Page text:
I’ve been watching coffee prince, and I’m curious about some words. I’m pretty sure they’re titles. Initially I thought ahjussi was a name, but it gets used on multiple peolpe, so I think it’s a title?
CAn someone explain these terms please?
unni = What girls say to older sisters or girls older than themselves.
oppa = What girls say to older brothers or boys older than themselves.
noona = What boys say to older sisters or girls older than themselves
hyung = What boys say to older brothers or boys older than themselves
dongsaeng = younger siblings
ahjussi is not a name. It is most commonly used for adult men that are around their mid 20’s to 40’s and even the 50’s.
Basically, it’s sort of a way to say “Sir, man” in Korean. Hope that helps.
Gwiyeopda (귀엽다) is an adjective, it means to be cute, or charming. Aigo (아이고) can be an expression, like ‘Gee!’, ‘Oh’, etc. If I’m right. 귀엽다 Romanised: Gwiyeopda Pronunciation: Gwee-yeop-da 아이고 Romanised: Aigo/Aiko Pronunciation: Aeego
oppa 오빠 -What girls say to older brothers or boys older than themselves.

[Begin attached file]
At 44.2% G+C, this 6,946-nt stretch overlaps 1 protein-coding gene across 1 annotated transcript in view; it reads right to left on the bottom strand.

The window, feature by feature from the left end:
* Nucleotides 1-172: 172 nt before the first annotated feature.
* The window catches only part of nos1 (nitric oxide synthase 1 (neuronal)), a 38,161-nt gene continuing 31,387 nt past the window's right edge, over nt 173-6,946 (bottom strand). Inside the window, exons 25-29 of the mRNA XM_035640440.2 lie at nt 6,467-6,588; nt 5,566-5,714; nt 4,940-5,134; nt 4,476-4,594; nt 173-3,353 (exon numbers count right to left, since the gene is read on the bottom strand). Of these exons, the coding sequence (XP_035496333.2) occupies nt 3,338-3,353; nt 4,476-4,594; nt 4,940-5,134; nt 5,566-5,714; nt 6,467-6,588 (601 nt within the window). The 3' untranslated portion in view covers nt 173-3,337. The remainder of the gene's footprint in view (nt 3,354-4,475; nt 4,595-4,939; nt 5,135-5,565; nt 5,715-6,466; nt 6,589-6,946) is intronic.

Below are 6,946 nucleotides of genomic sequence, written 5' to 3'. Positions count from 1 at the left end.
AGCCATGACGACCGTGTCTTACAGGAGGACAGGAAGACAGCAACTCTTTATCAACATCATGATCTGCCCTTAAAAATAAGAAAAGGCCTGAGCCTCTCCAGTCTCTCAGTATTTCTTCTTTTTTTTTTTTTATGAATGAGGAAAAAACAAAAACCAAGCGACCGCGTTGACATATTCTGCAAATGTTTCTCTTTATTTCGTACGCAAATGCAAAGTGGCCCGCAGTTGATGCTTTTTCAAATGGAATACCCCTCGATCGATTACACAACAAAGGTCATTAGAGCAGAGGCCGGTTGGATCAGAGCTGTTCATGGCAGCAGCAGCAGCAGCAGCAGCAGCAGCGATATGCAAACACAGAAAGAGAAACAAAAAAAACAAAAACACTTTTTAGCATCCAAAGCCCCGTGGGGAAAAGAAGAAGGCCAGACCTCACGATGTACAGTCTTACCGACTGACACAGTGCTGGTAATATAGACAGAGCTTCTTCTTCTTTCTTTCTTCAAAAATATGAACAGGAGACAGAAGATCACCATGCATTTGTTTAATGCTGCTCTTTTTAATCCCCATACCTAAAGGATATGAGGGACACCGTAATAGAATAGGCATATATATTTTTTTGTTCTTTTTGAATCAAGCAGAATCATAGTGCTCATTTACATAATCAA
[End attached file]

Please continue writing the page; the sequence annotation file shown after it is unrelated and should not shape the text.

noona 누나- meansWhat boys say to older sisters or girls older than themselves
hyung 형- What boys say to older brothers or boys older than themselves
dongsaeng 동생 -younger siblings
Hanguk Mal, moteyo!
ahjussi – uncle (used to describe an uncle or just someone who is a man that is older than you and isnt ur family)
unni- older sister or friend that is older (always for girls and only used by girls)
oppa- older brother or friend or cousin( for unni too) (only used by girls)
noona- same as unni but used by boys
hyung – same as oppa but used by boys
dongsaeng – younger sibling or friend or family member.
ur spelling is really good =]
unni – for girls to call other girls older than herself
oppa – for girls to call other guys older than herself
noona – for guys to call other girls older than himself
hyung – for guys to call other boys older than himself
dongsaeng – people younger than yourself, yeo-dongsaeng for younger sister, nam-dongsaeng for younger brother
hope this helps
ttra hae ?